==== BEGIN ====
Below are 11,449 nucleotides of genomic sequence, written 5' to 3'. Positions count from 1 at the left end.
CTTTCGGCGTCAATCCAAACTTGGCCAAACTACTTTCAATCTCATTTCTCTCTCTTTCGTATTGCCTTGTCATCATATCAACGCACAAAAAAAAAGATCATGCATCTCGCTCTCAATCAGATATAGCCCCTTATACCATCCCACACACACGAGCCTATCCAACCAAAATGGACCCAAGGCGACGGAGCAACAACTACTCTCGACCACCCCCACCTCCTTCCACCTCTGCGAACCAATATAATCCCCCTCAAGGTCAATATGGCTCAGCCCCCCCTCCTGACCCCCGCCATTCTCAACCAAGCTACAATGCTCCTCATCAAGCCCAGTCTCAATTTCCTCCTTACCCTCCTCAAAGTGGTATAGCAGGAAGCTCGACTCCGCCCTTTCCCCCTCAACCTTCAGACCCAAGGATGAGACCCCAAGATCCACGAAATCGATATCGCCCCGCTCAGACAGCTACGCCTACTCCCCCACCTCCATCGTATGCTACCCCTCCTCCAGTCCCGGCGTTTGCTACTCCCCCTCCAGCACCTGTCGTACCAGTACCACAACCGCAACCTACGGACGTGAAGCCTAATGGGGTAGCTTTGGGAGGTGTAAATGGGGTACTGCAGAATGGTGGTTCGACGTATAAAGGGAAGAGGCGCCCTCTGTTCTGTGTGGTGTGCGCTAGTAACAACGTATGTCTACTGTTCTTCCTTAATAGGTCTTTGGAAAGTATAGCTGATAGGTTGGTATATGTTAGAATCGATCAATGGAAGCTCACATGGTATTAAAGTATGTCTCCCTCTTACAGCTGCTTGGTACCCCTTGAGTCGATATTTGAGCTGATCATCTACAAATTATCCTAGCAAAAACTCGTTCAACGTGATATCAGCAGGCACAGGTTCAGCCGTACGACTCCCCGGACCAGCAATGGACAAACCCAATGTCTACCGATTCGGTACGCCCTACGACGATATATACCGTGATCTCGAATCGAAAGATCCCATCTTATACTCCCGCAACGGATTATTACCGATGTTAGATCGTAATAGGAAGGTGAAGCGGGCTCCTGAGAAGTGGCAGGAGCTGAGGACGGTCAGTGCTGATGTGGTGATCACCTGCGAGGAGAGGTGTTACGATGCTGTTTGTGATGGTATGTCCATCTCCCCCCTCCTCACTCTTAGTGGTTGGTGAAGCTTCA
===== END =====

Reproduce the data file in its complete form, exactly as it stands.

Below are 11,449 nucleotides of genomic sequence, written 5' to 3'. Positions count from 1 at the left end.
CTTTCGGCGTCAATCCAAACTTGGCCAAACTACTTTCAATCTCATTTCTCTCTCTTTCGTATTGCCTTGTCATCATATCAACGCACAAAAAAAAAGATCATGCATCTCGCTCTCAATCAGATATAGCCCCTTATACCATCCCACACACACGAGCCTATCCAACCAAAATGGACCCAAGGCGACGGAGCAACAACTACTCTCGACCACCCCCACCTCCTTCCACCTCTGCGAACCAATATAATCCCCCTCAAGGTCAATATGGCTCAGCCCCCCCTCCTGACCCCCGCCATTCTCAACCAAGCTACAATGCTCCTCATCAAGCCCAGTCTCAATTTCCTCCTTACCCTCCTCAAAGTGGTATAGCAGGAAGCTCGACTCCGCCCTTTCCCCCTCAACCTTCAGACCCAAGGATGAGACCCCAAGATCCACGAAATCGATATCGCCCCGCTCAGACAGCTACGCCTACTCCCCCACCTCCATCGTATGCTACCCCTCCTCCAGTCCCGGCGTTTGCTACTCCCCCTCCAGCACCTGTCGTACCAGTACCACAACCGCAACCTACGGACGTGAAGCCTAATGGGGTAGCTTTGGGAGGTGTAAATGGGGTACTGCAGAATGGTGGTTCGACGTATAAAGGGAAGAGGCGCCCTCTGTTCTGTGTGGTGTGCGCTAGTAACAACGTATGTCTACTGTTCTTCCTTAATAGGTCTTTGGAAAGTATAGCTGATAGGTTGGTATATGTTAGAATCGATCAATGGAAGCTCACATGGTATTAAAGTATGTCTCCCTCTTACAGCTGCTTGGTACCCCTTGAGTCGATATTTGAGCTGATCATCTACAAATTATCCTAGCAAAAACTCGTTCAACGTGATATCAGCAGGCACAGGTTCAGCCGTACGACTCCCCGGACCAGCAATGGACAAACCCAATGTCTACCGATTCGGTACGCCCTACGACGATATATACCGTGATCTCGAATCGAAAGATCCCATCTTATACTCCCGCAACGGATTATTACCGATGTTAGATCGTAATAGGAAGGTGAAGCGGGCTCCTGAGAAGTGGCAGGAGCTGAGGACGGTCAGTGCTGATGTGGTGATCACCTGCGAGGAGAGGTGTTACGATGCTGTTTGTGATGGTATGTCCATCTCCCCCCTCCTCACTCTTAGTGGTTGGTGAAGCTTCA